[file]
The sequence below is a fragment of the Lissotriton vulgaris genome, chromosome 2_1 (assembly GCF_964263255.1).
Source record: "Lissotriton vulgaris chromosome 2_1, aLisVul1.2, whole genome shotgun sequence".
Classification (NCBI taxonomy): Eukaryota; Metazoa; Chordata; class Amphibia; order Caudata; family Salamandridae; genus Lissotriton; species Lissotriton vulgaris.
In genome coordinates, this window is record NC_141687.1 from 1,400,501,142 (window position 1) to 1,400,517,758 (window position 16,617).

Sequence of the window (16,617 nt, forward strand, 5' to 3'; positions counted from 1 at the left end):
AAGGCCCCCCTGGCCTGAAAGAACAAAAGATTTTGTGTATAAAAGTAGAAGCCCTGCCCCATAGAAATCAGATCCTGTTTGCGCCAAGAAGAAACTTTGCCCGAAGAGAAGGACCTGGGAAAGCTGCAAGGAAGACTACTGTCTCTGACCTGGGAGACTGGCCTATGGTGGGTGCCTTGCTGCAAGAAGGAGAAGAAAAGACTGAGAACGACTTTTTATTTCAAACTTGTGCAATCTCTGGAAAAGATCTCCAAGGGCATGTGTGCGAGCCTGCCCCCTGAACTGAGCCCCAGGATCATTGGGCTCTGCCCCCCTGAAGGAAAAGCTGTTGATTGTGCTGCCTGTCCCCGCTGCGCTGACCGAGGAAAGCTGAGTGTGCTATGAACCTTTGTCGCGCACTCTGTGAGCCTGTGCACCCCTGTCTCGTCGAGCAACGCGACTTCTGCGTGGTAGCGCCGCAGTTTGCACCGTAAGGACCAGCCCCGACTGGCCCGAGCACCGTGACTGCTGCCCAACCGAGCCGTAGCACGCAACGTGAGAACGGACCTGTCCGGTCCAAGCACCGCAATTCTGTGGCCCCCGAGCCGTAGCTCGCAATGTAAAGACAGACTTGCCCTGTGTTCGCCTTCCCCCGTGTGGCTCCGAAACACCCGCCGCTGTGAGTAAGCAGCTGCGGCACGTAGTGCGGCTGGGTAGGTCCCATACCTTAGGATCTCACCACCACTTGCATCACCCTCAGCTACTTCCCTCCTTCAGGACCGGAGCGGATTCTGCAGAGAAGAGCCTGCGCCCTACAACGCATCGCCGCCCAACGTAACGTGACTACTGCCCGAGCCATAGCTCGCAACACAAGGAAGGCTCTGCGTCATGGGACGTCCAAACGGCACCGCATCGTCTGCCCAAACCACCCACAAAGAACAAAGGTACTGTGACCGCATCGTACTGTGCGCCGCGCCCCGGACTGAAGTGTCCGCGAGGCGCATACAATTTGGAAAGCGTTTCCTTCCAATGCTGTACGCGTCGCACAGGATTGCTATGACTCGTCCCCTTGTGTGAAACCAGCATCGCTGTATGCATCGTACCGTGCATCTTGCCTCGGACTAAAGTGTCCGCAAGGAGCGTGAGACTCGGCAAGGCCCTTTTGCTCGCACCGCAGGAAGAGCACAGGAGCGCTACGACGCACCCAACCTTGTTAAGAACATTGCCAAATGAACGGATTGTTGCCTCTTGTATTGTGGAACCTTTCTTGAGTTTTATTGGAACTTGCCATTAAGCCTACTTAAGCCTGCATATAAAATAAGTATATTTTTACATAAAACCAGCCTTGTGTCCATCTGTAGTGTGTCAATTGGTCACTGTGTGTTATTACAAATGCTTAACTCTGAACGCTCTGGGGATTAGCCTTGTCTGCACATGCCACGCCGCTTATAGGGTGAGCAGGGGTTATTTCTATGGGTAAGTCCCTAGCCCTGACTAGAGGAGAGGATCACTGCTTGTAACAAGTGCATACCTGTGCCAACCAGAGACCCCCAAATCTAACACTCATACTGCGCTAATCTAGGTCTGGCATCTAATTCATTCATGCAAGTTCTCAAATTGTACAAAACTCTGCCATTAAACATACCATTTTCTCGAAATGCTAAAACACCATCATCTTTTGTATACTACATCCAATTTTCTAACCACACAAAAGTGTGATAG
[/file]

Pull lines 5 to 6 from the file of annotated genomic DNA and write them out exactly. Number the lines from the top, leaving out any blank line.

Sequence of the window (16,617 nt, forward strand, 5' to 3'; positions counted from 1 at the left end):
AAGGCCCCCCTGGCCTGAAAGAACAAAAGATTTTGTGTATAAAAGTAGAAGCCCTGCCCCATAGAAATCAGATCCTGTTTGCGCCAAGAAGAAACTTTGCCCGAAGAGAAGGACCTGGGAAAGCTGCAAGGAAGACTACTGTCTCTGACCTGGGAGACTGGCCTATGGTGGGTGCCTTGCTGCAAGAAGGAGAAGAAAAGACTGAGAACGACTTTTTATTTCAAACTTGTGCAATCTCTGGAAAAGATCTCCAAGGGCATGTGTGCGAGCCTGCCCCCTGAACTGAGCCCCAGGATCATTGGGCTCTGCCCCCCTGAAGGAAAAGCTGTTGATTGTGCTGCCTGTCCCCGCTGCGCTGACCGAGGAAAGCTGAGTGTGCTATGAACCTTTGTCGCGCACTCTGTGAGCCTGTGCACCCCTGTCTCGTCGAGCAACGCGACTTCTGCGTGGTAGCGCCGCAGTTTGCACCGTAAGGACCAGCCCCGACTGGCCCGAGCACCGTGACTGCTGCCCAACCGAGCCGTAGCACGCAACGTGAGAACGGACCTGTCCGGTCCAAGCACCGCAATTCTGTGGCCCCCGAGCCGTAGCTCGCAATGTAAAGACAGACTTGCCCTGTGTTCGCCTTCCCCCGTGTGGCTCCGAAACACCCGCCGCTGTGAGTAAGCAGCTGCGGCACGTAGTGCGGCTGGGTAGGTCCCATACCTTAGGATCTCACCACCACTTGCATCACCCTCAGCTACTTCCCTCCTTCAGGACCGGAGCGGATTCTGCAGAGAAGAGCCTGCGCCCTACAACGCATCGCCGCCCAACGTAACGTGACTACTGCCCGAGCCATAGCTCGCAACACAAGGAAGGCTCTGCGTCATGGGACGTCCAAACGGCACCGCATCGTCTGCCCAAACCACCCACAAAGAACAAAGGTACTGTGACCGCATCGTACTGTGCGCCGCGCCCCGGACTGAAGTGTCCGCGAGGCGCATACAATTTGGAAAGCGTTTCCTTCCAATGCTGTACGCGTCGCACAGGATTGCTATGACTCGTCCCCTTGTGTGAAACCAGCATCGCTGTATGCATCGTACCGTGCATCTTGCCTCGGACTAAAGTGTCCGCAAGGAGCGTGAGACTCGGCAAGGCCCTTTTGCTCGCACCGCAGGAAGAGCACAGGAGCGCTACGACGCACCCAACCTTGTTAAGAACATTGCCAAATGAACGGATTGTTGCCTCTTGTATTGTGGAACCTTTCTTGAGTTTTATTGGAACTTGCCATTAAGCCTACTTAAGCCTGCATATAAAATAAGTATATTTTTACATAAAACCAGCCTTGTGTCCATCTGTAGTGTGTCAATTGGTCACTGTGTGTTATTACAAATGCTTAACTCTGAACGCTCTGGGGATTAGCCTTGTCTGCACATGCCACGCCGCTTATAGGGTGAGCAGGGGTTATTTCTATGGGTAAGTCCCTAGCCCTGACTAGAGGAGAGGATCACTGCTTGTAACAAGTGCATACCTGTGCCAACCAGAGACCCCCAAATCTAACACTCATACTGCGCTAATCTAGGTCTGGCATCTAATTCATTCATGCAAGTTCTCAAATTGTACAAAACTCTGCCATTAAACATACCATTTTCTCGAAATGCTAAAACACCATCATCTTTTGTATACTACATCCAATTTTCTAACCACACAAAAGTGTGATAG